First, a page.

Some of the more notable music academies in London include: The Royal Conservatory of Music, Walters Music School, Noteworthy School of Music, and Yahama Music School.

Special events performance

Believe it or not, in the current music marketplace Adam Sandler's character in The Wedding Singer would have had a pretty sweet gig because when it comes to spending money on entertainment for special events, celebrators don't seem to believe there is such a thing as being too lavish.

There have been several occasions throughout the career of my band, ANTI-HERO, in which we've been approached to play anything from bar mitzvahs to fashion shows to wedding receptions to birthday parties, and every time there's always been a tempting sum of money offered in our direction. Though typically these types of events employ cover acts or DJs, if you've worked rigorously at developing a die-hard fanbase, a reputation for being a solid live act, and you have a strong online presence, you may just find yourself at the other end of one of these offers. But, I always advise bands not to become immediately swayed by the offer of cold-hard cash, and to inquire about all of the pertinent details relating to the gig (just as though it were any normal show) prior to accepting the invitation, because there is a common overseas party entertainment request scam that has been circulating online for the past year or so.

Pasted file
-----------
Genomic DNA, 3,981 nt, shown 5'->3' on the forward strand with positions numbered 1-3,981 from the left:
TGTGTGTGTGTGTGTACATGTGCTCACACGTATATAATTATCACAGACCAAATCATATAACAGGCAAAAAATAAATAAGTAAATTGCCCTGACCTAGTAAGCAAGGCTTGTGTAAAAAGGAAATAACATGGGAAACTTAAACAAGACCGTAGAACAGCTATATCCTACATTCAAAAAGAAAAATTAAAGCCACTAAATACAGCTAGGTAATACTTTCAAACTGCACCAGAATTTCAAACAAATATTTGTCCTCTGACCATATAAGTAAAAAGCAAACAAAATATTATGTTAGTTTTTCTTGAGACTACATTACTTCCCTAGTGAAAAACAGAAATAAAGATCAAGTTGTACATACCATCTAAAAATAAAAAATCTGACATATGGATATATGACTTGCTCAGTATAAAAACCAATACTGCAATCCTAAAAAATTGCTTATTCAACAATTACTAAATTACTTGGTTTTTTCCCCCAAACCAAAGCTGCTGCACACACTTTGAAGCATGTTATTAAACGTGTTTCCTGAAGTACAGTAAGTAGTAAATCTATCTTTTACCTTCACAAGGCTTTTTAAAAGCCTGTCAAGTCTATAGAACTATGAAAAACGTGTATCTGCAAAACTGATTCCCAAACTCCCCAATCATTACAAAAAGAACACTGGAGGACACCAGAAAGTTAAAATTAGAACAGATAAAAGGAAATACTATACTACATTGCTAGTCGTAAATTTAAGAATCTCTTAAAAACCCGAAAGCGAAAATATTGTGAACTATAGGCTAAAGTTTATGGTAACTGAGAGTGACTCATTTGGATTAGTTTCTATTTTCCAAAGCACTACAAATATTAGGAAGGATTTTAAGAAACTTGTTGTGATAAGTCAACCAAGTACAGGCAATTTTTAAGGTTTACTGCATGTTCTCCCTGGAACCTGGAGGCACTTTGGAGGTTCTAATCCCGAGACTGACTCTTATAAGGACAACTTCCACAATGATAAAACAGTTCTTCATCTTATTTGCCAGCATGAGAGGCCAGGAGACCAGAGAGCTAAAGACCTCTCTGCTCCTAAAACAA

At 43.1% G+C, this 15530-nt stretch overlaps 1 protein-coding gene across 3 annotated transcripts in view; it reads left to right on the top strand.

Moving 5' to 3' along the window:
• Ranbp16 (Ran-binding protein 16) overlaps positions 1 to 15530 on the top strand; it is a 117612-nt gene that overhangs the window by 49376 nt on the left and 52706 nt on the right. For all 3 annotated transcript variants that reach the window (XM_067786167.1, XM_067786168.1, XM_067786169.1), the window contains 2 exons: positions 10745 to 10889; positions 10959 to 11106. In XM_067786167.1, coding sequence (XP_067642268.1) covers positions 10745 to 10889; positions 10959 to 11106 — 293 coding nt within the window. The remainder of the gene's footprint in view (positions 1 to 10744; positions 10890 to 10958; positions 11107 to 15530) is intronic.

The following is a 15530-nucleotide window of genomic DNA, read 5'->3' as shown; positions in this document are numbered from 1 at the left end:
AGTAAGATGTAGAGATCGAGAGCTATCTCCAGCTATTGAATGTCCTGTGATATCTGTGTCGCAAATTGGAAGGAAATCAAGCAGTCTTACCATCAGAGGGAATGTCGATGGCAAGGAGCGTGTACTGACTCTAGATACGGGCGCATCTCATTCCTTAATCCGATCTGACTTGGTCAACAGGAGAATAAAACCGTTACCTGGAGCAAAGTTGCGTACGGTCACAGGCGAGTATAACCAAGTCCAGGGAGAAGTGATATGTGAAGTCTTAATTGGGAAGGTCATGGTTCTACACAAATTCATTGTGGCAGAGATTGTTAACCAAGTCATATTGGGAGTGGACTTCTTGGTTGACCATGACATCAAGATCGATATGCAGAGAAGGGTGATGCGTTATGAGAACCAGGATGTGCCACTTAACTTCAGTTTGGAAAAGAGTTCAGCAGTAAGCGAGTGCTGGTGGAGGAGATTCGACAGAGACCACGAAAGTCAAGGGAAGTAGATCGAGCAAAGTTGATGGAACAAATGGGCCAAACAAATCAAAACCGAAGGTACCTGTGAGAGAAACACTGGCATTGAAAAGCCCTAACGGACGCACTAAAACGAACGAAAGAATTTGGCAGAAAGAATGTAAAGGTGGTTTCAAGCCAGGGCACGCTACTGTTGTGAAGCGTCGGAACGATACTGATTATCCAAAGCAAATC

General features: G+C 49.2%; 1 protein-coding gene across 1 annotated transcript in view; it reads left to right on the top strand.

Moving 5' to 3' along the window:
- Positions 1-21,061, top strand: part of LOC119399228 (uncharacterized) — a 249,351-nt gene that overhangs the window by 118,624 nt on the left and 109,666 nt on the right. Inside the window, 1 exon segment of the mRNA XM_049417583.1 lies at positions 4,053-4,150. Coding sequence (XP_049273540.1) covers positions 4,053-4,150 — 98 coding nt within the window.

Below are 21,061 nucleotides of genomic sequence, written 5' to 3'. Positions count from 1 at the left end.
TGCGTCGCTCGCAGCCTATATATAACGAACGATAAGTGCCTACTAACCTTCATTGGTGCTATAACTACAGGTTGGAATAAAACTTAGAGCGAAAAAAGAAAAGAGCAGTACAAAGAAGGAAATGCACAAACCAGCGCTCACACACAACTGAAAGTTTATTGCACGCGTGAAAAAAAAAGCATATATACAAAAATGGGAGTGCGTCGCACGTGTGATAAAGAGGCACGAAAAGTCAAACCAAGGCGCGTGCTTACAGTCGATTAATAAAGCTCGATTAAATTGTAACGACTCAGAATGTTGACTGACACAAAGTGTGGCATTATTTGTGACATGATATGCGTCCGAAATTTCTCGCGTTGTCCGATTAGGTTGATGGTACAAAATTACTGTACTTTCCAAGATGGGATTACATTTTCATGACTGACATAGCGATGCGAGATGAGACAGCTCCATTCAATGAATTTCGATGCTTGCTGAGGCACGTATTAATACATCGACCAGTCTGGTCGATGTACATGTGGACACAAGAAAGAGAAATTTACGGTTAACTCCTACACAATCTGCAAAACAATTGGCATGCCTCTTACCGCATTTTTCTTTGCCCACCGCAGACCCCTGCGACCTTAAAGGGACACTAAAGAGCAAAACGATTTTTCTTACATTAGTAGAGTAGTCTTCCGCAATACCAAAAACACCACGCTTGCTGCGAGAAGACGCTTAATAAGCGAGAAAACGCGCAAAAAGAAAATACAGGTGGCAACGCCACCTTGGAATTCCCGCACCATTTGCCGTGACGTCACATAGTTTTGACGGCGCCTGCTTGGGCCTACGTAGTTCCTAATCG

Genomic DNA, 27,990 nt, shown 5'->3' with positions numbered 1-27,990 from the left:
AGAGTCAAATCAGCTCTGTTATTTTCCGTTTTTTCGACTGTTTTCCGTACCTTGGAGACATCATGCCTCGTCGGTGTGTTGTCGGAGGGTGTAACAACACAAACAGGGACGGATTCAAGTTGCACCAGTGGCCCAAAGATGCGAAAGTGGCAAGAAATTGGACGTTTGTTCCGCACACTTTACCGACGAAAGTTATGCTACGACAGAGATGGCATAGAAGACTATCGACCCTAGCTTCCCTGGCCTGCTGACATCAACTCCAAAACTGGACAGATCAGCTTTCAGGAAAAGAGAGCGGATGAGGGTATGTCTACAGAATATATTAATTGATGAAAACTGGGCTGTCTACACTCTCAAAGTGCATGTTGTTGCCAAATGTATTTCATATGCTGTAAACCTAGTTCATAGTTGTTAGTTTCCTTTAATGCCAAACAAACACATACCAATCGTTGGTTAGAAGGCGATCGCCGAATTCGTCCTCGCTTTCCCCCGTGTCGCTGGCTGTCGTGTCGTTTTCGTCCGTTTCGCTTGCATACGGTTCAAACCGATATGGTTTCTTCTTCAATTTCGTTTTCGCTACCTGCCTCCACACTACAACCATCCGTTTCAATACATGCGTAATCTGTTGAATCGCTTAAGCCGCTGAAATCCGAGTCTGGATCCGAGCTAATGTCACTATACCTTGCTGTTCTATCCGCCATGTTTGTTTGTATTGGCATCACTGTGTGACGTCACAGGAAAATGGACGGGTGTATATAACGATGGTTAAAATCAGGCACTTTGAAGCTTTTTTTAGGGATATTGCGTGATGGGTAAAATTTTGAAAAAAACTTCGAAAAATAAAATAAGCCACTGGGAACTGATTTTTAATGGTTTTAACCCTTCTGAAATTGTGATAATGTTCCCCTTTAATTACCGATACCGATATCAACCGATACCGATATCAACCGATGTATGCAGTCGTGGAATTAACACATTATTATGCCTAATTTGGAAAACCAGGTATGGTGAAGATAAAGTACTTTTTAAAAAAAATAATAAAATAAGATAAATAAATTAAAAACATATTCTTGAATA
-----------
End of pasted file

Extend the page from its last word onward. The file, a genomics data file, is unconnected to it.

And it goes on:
Although it would be impossible to depend on special event performance offerings as a stable auxiliary income (unless your band became a working tribute act or got signed to a party planner talent agency), playing one or two of these shows every few months can set you for quite some time. With usual payments starting at $500 with professional lighting, sound and stage equipment provided, a band is able to make a killing with very little effort exerted on their behalf. There are no promotional concerns as these are private “invite-only” parties, drinks and food may be complementary, and often, to include in goodies bags given out to their attendees, celebrators will purchase mass amounts of your merchandise in advance, leaving you with nothing but straight profit.

There is one slight downside for the pure-blooded original act however; often adding cover songs to your setlist is required. Though it's a small price to pay for the exposure, and financial rewards, some bands are adamant about maintaining their reputation as original songwriters. Additionally, unlike a standard gig, you may be required to play up to three sets in a given night with breaks filled in by a DJ. I can tell you from personal experience, this process can be exhausting, especially when good old granny has had one two many drinks and will not get off the dancefloor, even though it's pushing 4 a.m.